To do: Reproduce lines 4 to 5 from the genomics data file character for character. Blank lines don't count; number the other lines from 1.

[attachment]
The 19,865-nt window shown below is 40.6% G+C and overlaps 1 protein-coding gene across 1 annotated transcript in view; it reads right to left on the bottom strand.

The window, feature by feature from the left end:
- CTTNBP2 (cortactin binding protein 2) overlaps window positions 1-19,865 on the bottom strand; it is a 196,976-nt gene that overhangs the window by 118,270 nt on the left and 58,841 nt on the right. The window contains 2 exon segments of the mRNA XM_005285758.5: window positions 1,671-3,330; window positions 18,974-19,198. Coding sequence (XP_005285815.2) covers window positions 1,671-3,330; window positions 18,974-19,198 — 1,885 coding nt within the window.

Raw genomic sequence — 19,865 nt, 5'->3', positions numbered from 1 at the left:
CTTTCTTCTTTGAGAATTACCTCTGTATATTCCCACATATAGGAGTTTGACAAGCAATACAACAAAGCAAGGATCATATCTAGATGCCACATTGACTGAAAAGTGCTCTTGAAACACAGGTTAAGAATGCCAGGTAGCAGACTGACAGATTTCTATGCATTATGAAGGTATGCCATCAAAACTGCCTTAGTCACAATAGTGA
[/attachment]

Raw genomic sequence — 19,865 nt, 5'->3', positions numbered from 1 at the left:
CTTTCTTCTTTGAGAATTACCTCTGTATATTCCCACATATAGGAGTTTGACAAGCAATACAACAAAGCAAGGATCATATCTAGATGCCACATTGACTGAAAAGTGCTCTTGAAACACAGGTTAAGAATGCCAGGTAGCAGACTGACAGATTTCTATGCATTATGAAGGTATGCCATCAAAACTGCCTTAGTCACAATAGTGA